Let’s ‘do the maths’. If you staff to your average (mean) forecast requirement, then you will need to swing up or down by 16.7% from this average staffing level. An alternative staffing strategy is to staff to your minimum requirement and flex up on the day, i.e. from 250 to 350 FTE. That’s a 40% swing – a major challenge!
If you staff to the maximum requirement, then it’s a 14.3% swing to come down to the average (mean) requirement. At first sight, this is the most expensive option, but it means you always have enough people rostered to deal with your demand. This might be critical, for example if you are providing outsourced services with a penalty for not complying with your Service Level Agreement (SLA).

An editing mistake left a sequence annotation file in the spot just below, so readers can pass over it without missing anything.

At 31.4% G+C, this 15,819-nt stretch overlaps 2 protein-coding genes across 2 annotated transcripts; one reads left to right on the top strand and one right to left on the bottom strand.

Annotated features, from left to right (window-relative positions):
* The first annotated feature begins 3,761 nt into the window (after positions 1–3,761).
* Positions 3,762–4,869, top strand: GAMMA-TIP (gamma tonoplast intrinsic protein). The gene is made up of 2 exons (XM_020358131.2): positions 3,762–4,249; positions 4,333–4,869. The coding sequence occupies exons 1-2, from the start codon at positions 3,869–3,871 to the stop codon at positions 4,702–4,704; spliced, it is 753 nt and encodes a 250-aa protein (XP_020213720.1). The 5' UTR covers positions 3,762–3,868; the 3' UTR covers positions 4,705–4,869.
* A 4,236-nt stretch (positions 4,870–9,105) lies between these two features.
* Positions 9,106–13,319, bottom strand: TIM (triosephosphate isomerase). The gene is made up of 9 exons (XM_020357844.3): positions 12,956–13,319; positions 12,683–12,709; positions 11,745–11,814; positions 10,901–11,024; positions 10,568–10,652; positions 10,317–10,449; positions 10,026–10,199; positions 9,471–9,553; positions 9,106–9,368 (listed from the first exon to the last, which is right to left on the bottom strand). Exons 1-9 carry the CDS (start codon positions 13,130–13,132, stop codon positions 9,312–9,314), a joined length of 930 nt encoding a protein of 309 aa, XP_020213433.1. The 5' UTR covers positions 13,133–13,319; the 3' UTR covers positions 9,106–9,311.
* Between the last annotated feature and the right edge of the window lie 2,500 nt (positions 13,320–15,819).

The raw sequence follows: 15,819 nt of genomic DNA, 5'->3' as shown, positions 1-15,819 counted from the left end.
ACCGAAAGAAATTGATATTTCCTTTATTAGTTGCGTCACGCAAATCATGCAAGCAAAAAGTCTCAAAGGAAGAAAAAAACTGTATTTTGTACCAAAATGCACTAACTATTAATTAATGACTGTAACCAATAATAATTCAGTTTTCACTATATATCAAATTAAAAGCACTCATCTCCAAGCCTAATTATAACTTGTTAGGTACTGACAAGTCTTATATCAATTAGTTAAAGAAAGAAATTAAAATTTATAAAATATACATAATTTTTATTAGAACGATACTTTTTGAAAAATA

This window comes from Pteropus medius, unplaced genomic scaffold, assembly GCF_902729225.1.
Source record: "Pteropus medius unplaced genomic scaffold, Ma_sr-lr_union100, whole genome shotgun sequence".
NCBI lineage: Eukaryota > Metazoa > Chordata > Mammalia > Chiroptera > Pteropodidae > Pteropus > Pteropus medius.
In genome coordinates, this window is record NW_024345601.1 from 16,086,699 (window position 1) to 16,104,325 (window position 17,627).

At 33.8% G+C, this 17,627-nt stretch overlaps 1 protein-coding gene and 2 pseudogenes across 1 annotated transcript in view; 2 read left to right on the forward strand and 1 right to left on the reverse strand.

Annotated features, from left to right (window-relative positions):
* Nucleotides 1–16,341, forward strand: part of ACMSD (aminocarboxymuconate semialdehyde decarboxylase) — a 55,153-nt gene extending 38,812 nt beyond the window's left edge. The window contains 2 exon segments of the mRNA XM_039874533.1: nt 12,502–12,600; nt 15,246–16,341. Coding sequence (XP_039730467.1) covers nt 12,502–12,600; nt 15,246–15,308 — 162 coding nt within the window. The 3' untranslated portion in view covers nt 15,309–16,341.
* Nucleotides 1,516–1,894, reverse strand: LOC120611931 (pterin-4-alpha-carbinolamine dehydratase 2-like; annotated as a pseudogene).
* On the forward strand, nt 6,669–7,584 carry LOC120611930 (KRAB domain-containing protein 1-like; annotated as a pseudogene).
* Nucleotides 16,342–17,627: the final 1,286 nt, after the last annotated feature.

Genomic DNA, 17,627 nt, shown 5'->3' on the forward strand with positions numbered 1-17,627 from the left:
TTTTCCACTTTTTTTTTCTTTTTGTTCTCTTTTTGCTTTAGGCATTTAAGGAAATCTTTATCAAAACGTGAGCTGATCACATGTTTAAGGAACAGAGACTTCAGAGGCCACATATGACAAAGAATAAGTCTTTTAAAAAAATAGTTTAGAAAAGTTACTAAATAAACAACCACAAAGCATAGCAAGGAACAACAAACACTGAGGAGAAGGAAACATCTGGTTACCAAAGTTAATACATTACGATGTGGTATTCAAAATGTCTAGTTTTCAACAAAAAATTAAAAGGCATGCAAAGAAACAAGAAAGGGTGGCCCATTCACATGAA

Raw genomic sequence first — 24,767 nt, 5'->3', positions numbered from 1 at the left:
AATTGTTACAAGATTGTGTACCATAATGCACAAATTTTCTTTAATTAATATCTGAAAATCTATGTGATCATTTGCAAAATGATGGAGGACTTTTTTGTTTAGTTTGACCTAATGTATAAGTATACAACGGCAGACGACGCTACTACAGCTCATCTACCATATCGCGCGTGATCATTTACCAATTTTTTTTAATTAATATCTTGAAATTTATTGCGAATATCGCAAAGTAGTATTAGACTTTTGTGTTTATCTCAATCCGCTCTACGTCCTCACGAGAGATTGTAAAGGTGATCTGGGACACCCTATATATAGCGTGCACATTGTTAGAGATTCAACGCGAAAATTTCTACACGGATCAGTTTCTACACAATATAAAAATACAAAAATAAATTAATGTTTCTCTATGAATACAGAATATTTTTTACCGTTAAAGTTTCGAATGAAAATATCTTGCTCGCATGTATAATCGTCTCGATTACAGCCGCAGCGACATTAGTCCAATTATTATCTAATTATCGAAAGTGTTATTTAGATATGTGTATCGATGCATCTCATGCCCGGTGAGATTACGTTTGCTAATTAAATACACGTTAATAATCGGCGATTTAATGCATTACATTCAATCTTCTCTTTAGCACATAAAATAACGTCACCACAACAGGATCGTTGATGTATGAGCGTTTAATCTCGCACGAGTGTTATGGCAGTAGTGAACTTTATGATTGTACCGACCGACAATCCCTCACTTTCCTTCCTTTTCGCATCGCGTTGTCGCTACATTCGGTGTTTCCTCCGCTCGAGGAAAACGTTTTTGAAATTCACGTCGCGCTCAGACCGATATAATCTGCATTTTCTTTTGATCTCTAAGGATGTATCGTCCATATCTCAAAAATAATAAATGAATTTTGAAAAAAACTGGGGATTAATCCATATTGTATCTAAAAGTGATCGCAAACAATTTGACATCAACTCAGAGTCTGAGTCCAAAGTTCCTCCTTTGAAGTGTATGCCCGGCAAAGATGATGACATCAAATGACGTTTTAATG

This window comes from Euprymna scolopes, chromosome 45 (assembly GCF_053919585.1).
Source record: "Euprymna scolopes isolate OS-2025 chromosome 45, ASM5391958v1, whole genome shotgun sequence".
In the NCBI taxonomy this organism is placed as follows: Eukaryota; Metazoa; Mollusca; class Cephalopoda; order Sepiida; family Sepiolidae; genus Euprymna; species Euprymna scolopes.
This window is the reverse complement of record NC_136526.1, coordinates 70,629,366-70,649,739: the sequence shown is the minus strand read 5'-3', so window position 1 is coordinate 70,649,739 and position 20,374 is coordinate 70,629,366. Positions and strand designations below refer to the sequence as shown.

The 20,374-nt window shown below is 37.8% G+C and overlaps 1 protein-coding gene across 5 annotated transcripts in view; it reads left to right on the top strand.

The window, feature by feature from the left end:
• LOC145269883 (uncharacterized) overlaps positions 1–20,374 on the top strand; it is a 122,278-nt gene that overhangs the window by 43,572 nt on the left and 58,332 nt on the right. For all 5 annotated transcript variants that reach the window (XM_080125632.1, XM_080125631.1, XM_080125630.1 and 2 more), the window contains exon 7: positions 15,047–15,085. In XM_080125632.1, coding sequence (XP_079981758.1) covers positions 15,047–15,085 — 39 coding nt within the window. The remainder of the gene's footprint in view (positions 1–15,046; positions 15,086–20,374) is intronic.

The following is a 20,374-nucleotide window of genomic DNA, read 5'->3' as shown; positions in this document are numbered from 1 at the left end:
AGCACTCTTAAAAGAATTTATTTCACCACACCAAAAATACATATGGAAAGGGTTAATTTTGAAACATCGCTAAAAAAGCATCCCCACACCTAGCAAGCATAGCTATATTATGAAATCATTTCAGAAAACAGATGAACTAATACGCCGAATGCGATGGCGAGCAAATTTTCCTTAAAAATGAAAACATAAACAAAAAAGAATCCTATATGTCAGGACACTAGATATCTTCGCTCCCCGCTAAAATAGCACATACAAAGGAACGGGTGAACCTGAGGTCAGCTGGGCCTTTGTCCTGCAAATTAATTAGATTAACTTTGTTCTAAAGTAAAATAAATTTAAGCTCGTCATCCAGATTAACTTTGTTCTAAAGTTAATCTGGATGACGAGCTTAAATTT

If you have mature real-time procedures for filling quiet times with coaching and development, you can utilise the 14.3% for these activities. You can also offer unpaid leave or time-banking payback to shed the surplus resources. This kind of flexibility planning means that a low-risk resourcing strategy can actually cost the business less.
Flexibility is a team effort
Flexibility cannot be achieved by the Planning team in isolation. Management and other stakeholders need to to be on board. Clear communication of your volatility analysis will help to get the vital buy-in.
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Originally published on Sep 28, 2016, updated on Mar 03, 2020